The latest political controversy involves Rep. Ilhan Omar tweeting and insinuating that American political support for Israel is driven by Jewish money and lobbying. Leaving aside her views for now, the general trend is striking: Social media is allowing individual politicians to further their own careers at the expense of their party’s reputation. The result is that U.S. politics is quickly changing into a parade of celebrities.
Put yourself in Omar’s shoes. You are a freshman representative in a group of 435. Most of your cohort will never receive national recognition, and as a Muslim woman, perhaps your hold on the seat is not entirely secure. You will probably never run for president, or even Senate, so your future is not tied very closely to that of the Democratic Party.
At some point you realize that if you tweet about Israel, you will get attention. You probably believe in what you are saying, and you think your opinions will contribute to the dialogue. But the tweets will also make you a national celebrity. That may help your future ability to get a book contract, hit the lecture circuit, or join a lobbying or non-profit firm. Even if most Americans find your views objectionable, there will be a place for you in a country this large, wealthy and diverse.
I have found that when people perceive their self-interest and sense of morality to be in harmony, they are very likely to act in accordance with them.
And so it came to pass. Omar started tweeting about Israel, later tweeted a problematic remark about “Benjamins,” people were offended and accused her of anti-Semitism, and she has since apologized. But don’t be too distracted by the apology: She definitely got people talking about one of her preferred issues, and she raised her profile significantly. And she hasn’t withdrawn her main point.
Of course, it is the Democratic Party that ends up looking bad. For one thing, most Americans are pro-Israel. Even if the tweets had been less controversial, the mere act of talking about Israel exposes more fissures in the Democratic coalition than among Republicans.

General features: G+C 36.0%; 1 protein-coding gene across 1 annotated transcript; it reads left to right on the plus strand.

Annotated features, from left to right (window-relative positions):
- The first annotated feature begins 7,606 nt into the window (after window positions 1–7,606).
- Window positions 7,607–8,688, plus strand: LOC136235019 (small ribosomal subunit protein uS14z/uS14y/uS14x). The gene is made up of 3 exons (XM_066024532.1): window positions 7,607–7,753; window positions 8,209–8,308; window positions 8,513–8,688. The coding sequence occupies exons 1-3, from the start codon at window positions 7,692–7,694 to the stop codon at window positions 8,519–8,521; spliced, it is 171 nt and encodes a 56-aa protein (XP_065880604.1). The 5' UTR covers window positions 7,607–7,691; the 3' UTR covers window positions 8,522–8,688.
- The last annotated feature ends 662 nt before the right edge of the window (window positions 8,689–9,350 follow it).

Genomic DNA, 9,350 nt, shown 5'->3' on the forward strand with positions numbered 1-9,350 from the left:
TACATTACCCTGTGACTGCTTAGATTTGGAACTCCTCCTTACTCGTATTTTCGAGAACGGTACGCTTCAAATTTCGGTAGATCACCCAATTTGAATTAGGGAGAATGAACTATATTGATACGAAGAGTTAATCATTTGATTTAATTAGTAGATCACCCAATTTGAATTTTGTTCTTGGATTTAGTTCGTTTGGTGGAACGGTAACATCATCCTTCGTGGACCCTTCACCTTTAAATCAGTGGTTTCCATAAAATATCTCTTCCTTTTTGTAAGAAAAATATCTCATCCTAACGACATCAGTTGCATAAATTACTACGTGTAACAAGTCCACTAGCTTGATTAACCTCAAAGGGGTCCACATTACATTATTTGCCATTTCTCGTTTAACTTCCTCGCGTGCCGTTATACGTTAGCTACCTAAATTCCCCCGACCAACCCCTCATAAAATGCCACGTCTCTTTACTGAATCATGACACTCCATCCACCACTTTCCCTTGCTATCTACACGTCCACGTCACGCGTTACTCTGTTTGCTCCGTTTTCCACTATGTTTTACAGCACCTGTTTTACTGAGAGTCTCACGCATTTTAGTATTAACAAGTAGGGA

Or consider Rep. Alexandria Ocasio-Cortez, arguably a genius on social media. She is attracting more attention than most (all?) of the Democratic presidential candidates, and now has over three million Twitter followers. She has been setting the Democratic agenda on both tax and environmental policy, and spurring a general sense among primary voters that the party ought to be moving further to the political left.
But is this all good for the Democratic Party? The positive spin would be that she is revitalizing debate in the party and giving it greater appeal to the young. The negative spin is that she is pushing the primary candidates too far to the left, and making them look tired and stale compared to her energy and innovativeness. House Speaker Nancy Pelosi’s response to the Green New Deal idea was striking: “It will be one of several or maybe many suggestions that we receive. The green dream, or whatever they call it, nobody knows what it is, but they’re for it, right?”
No matter what the final result may be, the upstarts have been empowered relative to the establishment.
The true innovator in all of this, of course, is President Donald Trump. He used Twitter to help himself get elected, at the expense of the traditional view of what the Republican Party should be.
This trend will almost certainly continue and intensify. Most politicians do not have excellent social media skills, but many will try to get noticed and have an impact (or at least hire staff members who will). As more politicians up their game on social media, more of these attempts will hit home. Ocasio-Cortez will have competition. The influence and reach of political celebrities will grow stronger, and the parties will become weaker yet.
This may be a more important trend than what is sometimes called political polarization. But what does this new, more intense celebrity culture mean for actual outcomes? The more power and influence that individual communicators wield over public opinion, the harder it will be for a sitting president to get things done. (The best option, see above, will be to make your case and engage your adversaries on social media.) The harder it will be for an aspirant party to put forward a coherent, predictable and actionable political program.
Finally, the issues that are easier to express on social media will become the more important ones. Technocratic dreams will fade, and fiery rhetoric and identity politics will rule the day. And if you think this is the political world we’re already living in, rest assured: It’s just barely gotten started.
Tyler Cowen is a Bloomberg Opinion columnist. He is a professor of economics at George Mason University and writes for the blog Marginal Revolution. His books include “The Complacent Class: The Self-Defeating Quest for the American Dream.”